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Posted at 06:41 PM ET, 01/13/2012

Some fear small businesses could lose in agency merger

The Obama administration is billing its agency-restructuring proposal as easing the regulatory burden on businesses and saving $3 billion over 10 years. However, some trade groups are wary about the execution of the proposed plan, saying they fear the move might strip resources from entrepreneurs rather than amplify the needs of small businesses.

In a phone call with reporters, Jeff Zients, deputy director of the Office of Management and Budget, said the proposed merger between six trade- and commerce-related agencies, “would serve small businesses much better,” by streamlining the current tangle of offices and agencies into, “one Web site, one phone number...and one mission.”

Zients said the Obama administration is seeking a fast-track up-or-down vote from Congress for the authority to begin the restructuring process. The administration has proposed combining the functions and staff of the Small Business Administration; the Office of the U.S. Trade Representative; the Export-Import Bank; the Overseas Private Investment Corporation; and the Trade and Development Agency.

Such a massive reorganization will face hurdles getting approved in an election year — especially because Congress has been unable to decide on much of anything lately, said Robert Litan, the vice president for research at the Kauffman Foundation in Kansas City, Mo., which advocates on behalf of entrepreneurs. He added that Congress would be even less likely to go for it because several of the affected agencies currently report to different Congressional committees.

“When you’re upsetting the apple cart, there are a lot of players that are affected,” he said. “These agencies are all under different committees, and some of the committees are gonna lose power. People who lose power like to block change.”

Litan said that while there’s a chance such an agency could indeed streamline the exporting process for small businesses (the SBA would be in the same organization as OPIC and the Export/Import bank), there’s also a chance that the new “super-commerce” department could end up a poorly structured monolith. As an example, he points to the 2002 formation of the Department of Homeland Security, which has since been the subject of criticism over waste and inefficiency.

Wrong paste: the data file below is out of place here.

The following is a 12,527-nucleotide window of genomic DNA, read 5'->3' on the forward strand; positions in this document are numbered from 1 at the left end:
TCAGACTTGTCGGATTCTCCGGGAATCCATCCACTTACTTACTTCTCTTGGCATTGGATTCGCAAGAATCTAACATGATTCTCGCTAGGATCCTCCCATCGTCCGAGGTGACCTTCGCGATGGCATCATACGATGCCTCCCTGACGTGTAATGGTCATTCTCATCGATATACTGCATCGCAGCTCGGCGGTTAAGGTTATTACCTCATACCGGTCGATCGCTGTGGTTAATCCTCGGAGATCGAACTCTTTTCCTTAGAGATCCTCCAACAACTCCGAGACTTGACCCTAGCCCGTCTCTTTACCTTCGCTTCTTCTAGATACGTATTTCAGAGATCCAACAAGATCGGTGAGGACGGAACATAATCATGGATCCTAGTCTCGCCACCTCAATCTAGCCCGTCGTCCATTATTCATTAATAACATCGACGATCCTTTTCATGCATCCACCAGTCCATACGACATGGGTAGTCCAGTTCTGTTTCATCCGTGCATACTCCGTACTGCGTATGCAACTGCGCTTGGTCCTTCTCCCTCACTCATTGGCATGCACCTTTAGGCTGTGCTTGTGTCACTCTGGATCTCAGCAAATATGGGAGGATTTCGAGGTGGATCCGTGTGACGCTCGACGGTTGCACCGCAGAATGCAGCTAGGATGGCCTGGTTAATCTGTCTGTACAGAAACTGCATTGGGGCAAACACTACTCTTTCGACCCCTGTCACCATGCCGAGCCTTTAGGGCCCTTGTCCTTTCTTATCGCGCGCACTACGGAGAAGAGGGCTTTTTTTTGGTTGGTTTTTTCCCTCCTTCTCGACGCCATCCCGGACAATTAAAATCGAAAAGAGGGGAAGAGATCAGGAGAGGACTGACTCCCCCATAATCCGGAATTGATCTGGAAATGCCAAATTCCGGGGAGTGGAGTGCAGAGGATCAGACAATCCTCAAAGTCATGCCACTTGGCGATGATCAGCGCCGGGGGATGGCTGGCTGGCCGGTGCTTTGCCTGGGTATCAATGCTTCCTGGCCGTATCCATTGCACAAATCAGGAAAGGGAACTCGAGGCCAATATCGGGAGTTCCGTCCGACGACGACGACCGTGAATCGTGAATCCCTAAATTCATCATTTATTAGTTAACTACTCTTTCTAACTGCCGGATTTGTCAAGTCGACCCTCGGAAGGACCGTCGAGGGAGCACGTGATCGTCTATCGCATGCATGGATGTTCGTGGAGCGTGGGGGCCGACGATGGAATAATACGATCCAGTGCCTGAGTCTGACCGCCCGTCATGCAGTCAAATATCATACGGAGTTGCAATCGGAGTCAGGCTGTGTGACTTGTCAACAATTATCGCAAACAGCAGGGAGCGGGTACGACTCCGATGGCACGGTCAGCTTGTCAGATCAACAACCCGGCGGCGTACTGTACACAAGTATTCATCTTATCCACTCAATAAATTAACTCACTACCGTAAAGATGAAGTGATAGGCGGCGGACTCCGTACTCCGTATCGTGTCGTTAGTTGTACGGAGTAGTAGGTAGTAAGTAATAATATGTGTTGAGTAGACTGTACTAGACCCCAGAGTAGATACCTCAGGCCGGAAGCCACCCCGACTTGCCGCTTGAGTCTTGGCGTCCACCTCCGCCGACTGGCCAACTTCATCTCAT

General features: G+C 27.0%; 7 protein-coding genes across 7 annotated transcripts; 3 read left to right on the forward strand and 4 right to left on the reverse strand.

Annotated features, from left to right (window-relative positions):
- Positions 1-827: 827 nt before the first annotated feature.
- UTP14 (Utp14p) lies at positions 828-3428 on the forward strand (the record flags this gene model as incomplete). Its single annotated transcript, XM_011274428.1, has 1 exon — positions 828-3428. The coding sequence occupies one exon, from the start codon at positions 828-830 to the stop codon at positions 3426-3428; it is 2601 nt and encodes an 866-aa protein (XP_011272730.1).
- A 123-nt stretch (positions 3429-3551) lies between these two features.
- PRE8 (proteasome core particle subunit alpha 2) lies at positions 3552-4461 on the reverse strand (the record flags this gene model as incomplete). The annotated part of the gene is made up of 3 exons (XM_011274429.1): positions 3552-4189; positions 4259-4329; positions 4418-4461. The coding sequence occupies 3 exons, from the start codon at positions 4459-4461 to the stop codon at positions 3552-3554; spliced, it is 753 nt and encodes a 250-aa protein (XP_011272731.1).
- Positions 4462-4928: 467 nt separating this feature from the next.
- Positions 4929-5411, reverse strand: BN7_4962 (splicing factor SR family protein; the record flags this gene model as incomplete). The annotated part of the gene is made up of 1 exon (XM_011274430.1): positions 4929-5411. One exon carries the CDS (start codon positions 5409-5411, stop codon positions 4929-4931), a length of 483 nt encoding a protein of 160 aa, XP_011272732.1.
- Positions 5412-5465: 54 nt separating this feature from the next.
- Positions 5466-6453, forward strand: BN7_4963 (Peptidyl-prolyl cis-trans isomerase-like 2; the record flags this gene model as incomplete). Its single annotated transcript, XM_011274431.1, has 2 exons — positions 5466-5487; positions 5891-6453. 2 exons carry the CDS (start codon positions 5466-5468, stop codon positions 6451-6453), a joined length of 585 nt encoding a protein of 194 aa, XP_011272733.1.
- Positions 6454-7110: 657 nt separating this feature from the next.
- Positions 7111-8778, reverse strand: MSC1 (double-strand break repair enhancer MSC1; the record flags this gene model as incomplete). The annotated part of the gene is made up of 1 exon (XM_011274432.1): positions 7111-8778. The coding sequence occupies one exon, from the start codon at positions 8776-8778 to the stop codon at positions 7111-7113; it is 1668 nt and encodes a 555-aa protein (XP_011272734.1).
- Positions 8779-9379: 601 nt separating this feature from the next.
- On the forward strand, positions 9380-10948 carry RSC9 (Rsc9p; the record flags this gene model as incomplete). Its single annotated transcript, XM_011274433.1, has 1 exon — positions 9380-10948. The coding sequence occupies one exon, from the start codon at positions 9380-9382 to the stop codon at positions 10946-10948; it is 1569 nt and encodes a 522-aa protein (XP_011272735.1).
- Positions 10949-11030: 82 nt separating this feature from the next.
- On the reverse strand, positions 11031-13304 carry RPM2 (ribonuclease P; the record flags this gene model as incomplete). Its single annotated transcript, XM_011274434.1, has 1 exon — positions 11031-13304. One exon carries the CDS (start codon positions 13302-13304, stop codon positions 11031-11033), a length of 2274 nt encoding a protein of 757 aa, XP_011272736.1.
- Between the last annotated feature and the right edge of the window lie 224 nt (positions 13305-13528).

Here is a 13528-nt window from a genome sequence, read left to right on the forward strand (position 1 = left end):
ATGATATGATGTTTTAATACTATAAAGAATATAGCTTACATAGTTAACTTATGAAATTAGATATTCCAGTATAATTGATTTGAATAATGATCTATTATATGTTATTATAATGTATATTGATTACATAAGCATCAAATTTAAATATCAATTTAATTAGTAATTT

For their part, small business groups largely applauded SBA Administrator Karen Mills’s promotion to the cabinet, which was also announced Friday, saying it signals the importance of small businesses in the economic recovery.

At the same time, some business groups say they are anxious that the merger will take resources away from small-business programs. Several of the other agencies in the proposed consolidation concern themselves with large firms, and the Obama administration said that the new, combined agency would employ between 1,000 and 2,000 fewer staff members.

“On the one hand, we’re always interested in efforts to streamline government,” said John Arensmeyer, chief executive of the Small Business Majority advocacy group based in California and Washington.

He added that while small businesses tend to be skeptical of government in general, they have a favorable impression of the SBA and don’t want its influence diminished. “To the extent that the SBA gets subsumed in a bigger department that independence will be harmed, and we would not want to see that happen,” he said.

Kristie Arslan, president of the National Association for the Self-Employed, said a key question is not just how prominent a role the former SBA would play in the new agency, but whether the new agency’s head would prioritize the interests of small companies.

“Who will be the new secretary and what is their background?” she said. “Leadership plays a key role, because the mission direction comes from the top.”

Dona Storey, a small-business contractor and government contracting consultant, said she worried that small contractors would be disoriented by the change. With fewer resources, the new agency might not be able to adequately educate small contractors on how to pursue government dollars, she said.

“If you change an entire agency, how are they going to put together the outreach? Where is that money? The confusion it’s going to cause in the market place is my number one concern,” she said.

In the conference call, Zeints rejected the idea that small business interests might be overlooked in the re-shuffling.

“This department will be about serving America’s businesses — the very essence of this will be about improving how we serve small, medium and large businesses across the country,” he said.

By  |  06:41 PM ET, 01/13/2012

 
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